House Democrats pressure Facebook oversight board to address racist, voter suppression content

House Democrats pressure Facebook oversight board to address racist, voter suppression content
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A group of House Democrats on Tuesday questioned whether Facebook's independent oversight board will be fully empowered to moderate harmful content on the social media platform, including battling voter suppression and racist content.

In letters to the 20 members of Facebook’s oversight board – an independent group established by Facebook to help review content moderation decisions – House Energy and Commerce Committee Chairman Frank Pallone (D-N.J.) and Reps. Mike DoyleMichael (Mike) F. DoyleHillicon Valley: DOJ accuses Russian hackers of targeting 2018 Olympics, French elections | Federal commission issues recommendations for securing critical tech against Chinese threats | House Democrats slam FCC over 'blatant attempt to help' Trump House Democrats slam FCC chairman over 'blatant attempt to help' Trump Hillicon Valley: Twitter tightens rules before election | Intelligence chief briefed lawmakers on foreign influence threats | Democrats launch inquiry into Pentagon's moves on a national 5G network MORE (D-Penn.) and Jan SchakowskyJanice (Jan) Danoff SchakowskyPelosi, Mnuchin continue COVID-19 talks amid dwindling odds for deal Pocan won't seek another term as Progressive Caucus co-chair Hillicon Valley: Facebook to label posts if candidates prematurely declare victory | Supreme Court hears landmark B Google, Oracle copyright fight | House Dem accuses Ratcliffe of politicizing election security intel MORE (D-Ill.) raised concerns that the group was not doing enough to moderate harmful content on the platform. 

“We are concerned that Facebook’s Oversight Board — and its members — may be ill-equipped and ill-empowered to meaningfully improve the incredibly troubling behavior of the company and may simply act as a smokescreen behind which Facebook’s executives will maintain ultimate control over its content moderation decision-making process,” the lawmakers wrote in the letters.  


The Democrats accused Facebook of “intentionally amplifying divisive and conspiratorial content” because it boosted advertising revenue. They called on the board to commit to “engaging with and represent the interests of civil rights, social justice organizations, and election experts” in order to protect civil rights and prevent voter suppression.

The House Democrats also asked board members to commit to resigning from their positions if Facebook did not adhere by Oct. 6 to the board’s anticipated guidance on how the platform should address “the systemic amplification of divisive, racist, and conspiratorial content on the platform.”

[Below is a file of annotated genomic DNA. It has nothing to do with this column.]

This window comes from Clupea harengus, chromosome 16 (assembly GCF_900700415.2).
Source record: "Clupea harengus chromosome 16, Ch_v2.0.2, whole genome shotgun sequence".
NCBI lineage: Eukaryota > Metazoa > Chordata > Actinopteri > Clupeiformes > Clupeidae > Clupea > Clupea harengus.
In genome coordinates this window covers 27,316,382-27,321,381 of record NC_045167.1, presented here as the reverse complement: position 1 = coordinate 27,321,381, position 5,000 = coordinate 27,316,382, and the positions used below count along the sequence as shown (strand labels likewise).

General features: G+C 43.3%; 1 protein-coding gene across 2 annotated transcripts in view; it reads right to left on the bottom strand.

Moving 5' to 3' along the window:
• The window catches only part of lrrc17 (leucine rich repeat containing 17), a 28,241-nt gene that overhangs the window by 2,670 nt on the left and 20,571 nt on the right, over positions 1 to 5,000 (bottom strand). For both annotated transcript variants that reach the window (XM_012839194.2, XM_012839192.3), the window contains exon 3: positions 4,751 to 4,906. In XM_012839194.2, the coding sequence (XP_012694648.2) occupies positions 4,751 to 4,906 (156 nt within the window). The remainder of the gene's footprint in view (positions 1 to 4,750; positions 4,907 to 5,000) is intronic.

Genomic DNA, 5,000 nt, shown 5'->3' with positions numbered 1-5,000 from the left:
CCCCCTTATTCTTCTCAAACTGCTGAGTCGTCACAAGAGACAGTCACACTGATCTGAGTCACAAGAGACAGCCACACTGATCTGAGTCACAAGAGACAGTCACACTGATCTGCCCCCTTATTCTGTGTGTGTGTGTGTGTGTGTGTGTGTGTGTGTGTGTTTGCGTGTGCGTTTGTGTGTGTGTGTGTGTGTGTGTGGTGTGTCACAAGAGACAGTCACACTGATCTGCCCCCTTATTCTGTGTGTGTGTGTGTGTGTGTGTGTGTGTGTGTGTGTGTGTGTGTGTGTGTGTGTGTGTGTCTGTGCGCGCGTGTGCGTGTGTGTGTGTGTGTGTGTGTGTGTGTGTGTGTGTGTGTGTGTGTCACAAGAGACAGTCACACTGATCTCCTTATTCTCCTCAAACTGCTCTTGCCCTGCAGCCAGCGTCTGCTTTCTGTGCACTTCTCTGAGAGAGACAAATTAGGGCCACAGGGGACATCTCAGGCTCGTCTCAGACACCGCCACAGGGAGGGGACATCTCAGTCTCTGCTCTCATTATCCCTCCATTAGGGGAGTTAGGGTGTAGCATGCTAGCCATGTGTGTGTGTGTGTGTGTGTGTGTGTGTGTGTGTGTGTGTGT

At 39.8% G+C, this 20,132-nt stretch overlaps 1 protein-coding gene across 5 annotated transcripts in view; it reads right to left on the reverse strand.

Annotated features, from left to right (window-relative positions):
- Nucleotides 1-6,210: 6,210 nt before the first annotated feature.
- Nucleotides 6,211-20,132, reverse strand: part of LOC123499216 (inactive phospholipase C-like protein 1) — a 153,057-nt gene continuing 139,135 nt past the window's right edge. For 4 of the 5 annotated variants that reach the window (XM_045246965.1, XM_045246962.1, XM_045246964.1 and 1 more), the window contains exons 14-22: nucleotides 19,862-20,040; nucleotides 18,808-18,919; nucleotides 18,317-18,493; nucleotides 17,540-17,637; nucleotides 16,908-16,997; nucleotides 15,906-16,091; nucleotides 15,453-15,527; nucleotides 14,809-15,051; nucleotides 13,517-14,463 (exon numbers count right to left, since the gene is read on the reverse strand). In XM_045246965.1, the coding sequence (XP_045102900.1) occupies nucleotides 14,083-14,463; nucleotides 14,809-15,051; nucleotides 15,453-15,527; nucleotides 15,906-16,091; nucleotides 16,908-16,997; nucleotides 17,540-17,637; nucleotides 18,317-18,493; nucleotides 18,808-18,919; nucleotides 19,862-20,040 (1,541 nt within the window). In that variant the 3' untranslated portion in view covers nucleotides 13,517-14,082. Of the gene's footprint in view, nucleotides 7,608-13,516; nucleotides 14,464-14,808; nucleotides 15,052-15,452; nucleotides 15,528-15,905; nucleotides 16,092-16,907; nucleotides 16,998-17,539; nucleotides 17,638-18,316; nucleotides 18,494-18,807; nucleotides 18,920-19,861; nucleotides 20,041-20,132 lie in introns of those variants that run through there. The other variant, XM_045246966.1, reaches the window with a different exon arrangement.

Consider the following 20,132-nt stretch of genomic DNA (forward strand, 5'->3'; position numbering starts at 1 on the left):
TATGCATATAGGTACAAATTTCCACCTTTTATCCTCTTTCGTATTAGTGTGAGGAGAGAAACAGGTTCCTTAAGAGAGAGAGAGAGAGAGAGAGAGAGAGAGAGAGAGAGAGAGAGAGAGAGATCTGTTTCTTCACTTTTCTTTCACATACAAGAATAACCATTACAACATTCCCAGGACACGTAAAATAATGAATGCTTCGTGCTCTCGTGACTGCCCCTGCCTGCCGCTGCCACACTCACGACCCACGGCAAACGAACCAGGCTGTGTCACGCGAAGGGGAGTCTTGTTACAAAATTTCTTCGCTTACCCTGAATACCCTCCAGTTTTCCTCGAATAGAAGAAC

“If this Oversight Board is going to have any real power, Facebook itself is going to need to listen to and then act upon the Board’s policy recommendations,” the House Democrats wrote. “To that end, we believe you have the duty to use your position on the Oversight Board to pressure Facebook to change policies that you believe are not working, and if Facebook refuses to address your concerns, to resign.” 

The letters were sent as pressure has mounted on Facebook to do more to moderate hate speech on the platform following hundreds of companies pulling Facebook advertisements as part of an ad boycott. 

The board, which is a separate group from Facebook, is empowered to decide if Facebook and Instagram should allow or remove content. Co-chairs of the board include former Danish Prime Minister Helle Thorning-Schmidt; Michael McConnell, a constitutional law professor at Stanford University; Jamal Greene, a Columbia law professor; and Catalina Botero-Marino, dean of Universidad de los Andes faculty of law.


Other members include Nobel Peace Laureate Tawakkol Karman, Cato Institute Vice President John Samples, and leading university professors.  

The board will begin hearing cases later this year once it begins operation. 

Facebook declined to comment on the letters, deferring to the board. A spokesperson for the oversight board told The Hill that the board was “eager” to begin work.

“The Oversight Board is empowered to make binding and independent decisions on many of the most challenging content issues on Facebook and Instagram, and we are committed to protecting users and holding Facebook accountable,” the spokesperson said in a statement. “Just like Chairman Pallone and his colleagues, our board members are eager to begin our formal work later this year and are on schedule to do so.” 

In the wake of a wave of protests in the U.S. following the death of George Floyd, and President TrumpDonald John TrumpMore than 300 military family members endorse Biden Five takeaways from the final Trump-Biden debate Biden: 'I would transition from the oil industry' MORE’s divisive posts on Twitter and Facebook threatening violence against protestors, the board put out a statement noting that posts by public figures were within its scope of authority. 

“How Facebook treats posts from public figures that may violate their community standards are within the scope of the Board, and are the type of highly challenging cases that the Board expects to consider when we begin operating in the coming months,” the Board wrote in June.